Italy has been long known for its tourism industry; and as such a few trends have developed overtime to boost this already healthy sector of the country. One of these trends entails the concept of ‘widespread hospitality’ in which old and existing buildings scattered across rustic villages and countrysides are ‘recovered’ to double up as holiday homes for tourists. Architect Daniele Menichini has taken inspiration from this convenient yet innovative scope to design the Green Zero, a modular housing unit wholly dedicated to hospitality. Envisaged as a living module, the unit comprises of a 60 sq m area entirely defined by an eco-sustainable shell.
According to the architect –
The (Green Zero) project is aimed at giving life to a new system of hotel accommodation strongly connected with the territory, combining different types of modules, from bungalows to two-room suite, allows to increase the quality of the global tourism scene.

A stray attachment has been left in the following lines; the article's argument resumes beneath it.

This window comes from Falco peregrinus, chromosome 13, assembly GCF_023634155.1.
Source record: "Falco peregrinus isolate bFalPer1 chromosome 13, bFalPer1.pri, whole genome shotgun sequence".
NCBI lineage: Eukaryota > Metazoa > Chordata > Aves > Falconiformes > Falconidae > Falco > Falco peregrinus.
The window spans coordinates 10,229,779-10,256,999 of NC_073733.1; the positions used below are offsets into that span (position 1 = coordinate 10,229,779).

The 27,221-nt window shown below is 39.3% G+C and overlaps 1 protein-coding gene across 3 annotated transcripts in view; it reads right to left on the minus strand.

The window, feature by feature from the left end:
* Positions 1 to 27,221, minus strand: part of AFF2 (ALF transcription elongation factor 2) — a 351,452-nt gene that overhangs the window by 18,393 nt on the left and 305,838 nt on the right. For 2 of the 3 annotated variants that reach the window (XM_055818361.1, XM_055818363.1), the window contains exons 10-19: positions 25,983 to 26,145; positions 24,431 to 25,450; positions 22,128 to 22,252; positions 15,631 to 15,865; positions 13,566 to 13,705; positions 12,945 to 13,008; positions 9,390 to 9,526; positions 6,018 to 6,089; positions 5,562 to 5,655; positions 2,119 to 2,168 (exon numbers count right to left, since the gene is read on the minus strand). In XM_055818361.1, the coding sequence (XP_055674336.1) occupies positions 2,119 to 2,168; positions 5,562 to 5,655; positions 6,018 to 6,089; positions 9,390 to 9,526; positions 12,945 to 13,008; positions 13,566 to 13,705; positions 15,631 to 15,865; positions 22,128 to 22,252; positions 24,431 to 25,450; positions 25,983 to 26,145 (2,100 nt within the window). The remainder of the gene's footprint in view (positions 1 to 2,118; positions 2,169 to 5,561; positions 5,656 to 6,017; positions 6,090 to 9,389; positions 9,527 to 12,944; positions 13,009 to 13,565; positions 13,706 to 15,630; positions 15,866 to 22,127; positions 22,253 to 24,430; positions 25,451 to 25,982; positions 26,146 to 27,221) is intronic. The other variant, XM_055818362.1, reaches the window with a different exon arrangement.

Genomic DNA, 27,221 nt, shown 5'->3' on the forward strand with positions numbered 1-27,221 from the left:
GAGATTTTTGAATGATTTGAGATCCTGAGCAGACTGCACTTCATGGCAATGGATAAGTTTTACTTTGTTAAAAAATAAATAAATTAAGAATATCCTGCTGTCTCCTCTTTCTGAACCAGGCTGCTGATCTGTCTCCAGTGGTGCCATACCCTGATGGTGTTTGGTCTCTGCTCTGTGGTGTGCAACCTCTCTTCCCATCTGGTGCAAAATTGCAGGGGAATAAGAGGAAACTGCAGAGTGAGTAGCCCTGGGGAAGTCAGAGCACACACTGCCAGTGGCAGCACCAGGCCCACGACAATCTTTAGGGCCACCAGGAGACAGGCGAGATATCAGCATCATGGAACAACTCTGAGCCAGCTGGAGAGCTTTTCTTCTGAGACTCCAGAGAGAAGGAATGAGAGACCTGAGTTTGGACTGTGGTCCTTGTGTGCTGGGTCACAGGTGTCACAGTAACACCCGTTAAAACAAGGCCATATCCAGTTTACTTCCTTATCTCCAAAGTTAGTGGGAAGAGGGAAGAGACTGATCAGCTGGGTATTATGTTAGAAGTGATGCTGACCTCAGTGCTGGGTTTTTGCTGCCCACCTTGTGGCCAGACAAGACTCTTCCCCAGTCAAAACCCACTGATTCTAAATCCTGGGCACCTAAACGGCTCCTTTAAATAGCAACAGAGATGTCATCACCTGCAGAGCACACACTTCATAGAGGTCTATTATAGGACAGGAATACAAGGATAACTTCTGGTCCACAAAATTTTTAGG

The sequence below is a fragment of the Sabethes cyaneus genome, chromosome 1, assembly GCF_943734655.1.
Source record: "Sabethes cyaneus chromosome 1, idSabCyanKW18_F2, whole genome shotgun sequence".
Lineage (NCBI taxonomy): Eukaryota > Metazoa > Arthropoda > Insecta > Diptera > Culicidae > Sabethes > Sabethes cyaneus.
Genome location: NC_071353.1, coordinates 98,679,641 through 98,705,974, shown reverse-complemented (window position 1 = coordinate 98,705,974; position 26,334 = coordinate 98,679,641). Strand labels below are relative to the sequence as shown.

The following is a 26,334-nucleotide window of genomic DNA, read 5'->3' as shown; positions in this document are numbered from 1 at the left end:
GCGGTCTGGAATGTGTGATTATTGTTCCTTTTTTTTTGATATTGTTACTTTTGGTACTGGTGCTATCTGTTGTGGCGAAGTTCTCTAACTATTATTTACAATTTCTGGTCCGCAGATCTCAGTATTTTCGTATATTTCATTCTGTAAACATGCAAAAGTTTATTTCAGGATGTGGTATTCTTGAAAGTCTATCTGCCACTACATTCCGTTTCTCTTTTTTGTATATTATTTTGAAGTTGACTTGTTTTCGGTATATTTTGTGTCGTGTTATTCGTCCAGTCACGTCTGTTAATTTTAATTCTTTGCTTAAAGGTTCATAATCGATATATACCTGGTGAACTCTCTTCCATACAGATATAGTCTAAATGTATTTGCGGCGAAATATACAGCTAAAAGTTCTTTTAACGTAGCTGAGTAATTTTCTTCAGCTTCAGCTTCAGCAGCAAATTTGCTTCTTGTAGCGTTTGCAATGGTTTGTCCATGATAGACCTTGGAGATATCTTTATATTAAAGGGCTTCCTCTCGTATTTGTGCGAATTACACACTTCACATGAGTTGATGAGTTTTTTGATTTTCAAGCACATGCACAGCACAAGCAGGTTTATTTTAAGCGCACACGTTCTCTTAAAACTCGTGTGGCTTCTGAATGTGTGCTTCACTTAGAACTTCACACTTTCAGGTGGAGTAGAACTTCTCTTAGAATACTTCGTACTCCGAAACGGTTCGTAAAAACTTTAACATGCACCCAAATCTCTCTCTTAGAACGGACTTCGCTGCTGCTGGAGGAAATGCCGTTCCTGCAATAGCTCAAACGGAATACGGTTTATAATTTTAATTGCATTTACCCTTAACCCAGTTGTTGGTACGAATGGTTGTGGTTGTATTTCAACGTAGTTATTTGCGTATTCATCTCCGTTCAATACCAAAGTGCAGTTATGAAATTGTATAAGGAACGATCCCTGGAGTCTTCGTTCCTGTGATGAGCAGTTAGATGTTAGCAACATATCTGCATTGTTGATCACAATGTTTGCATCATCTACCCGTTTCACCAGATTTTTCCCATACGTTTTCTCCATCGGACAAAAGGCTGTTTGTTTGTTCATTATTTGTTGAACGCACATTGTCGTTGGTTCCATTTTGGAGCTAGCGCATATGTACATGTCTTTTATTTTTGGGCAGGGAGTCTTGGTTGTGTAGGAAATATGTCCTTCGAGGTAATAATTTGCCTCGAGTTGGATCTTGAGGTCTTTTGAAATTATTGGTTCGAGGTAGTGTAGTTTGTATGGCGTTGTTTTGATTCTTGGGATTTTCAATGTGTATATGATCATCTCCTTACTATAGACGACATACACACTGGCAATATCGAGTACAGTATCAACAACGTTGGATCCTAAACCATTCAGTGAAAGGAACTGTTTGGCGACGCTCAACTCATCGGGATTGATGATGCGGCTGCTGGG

So the scope pertains to the flexibility of a pre-fab house, with the modules exhibiting a simple C-section arrangement of floors, walls and roofing. The user oriented zones of the Green Zero consist of a bedroom, a bathroom, a utility room, all complemented by semi-private veranda offering good views of the sylvan surrounding. Furthermore, the outer skin of the unit is predominantly draped in wood, thus improving upon its ‘seamless’ credentials with the rustic environment.
Coming to its green features, this is what Menichini had to say –
The outer cover is made with the integration of a new thin solar panel that enables you to provide the electricity needed to operate the entire plant system, and this panel is combined with a skin laminate of titanium zinc whose easy processing allows you to follow perfectly the curved surfaces of the module.
However, the Green Zero’s ‘green’ credentials are not just limited by generation of clean electricity. The modular unit also incorporates a dedicated mechanism for recovery and treatment of rain water.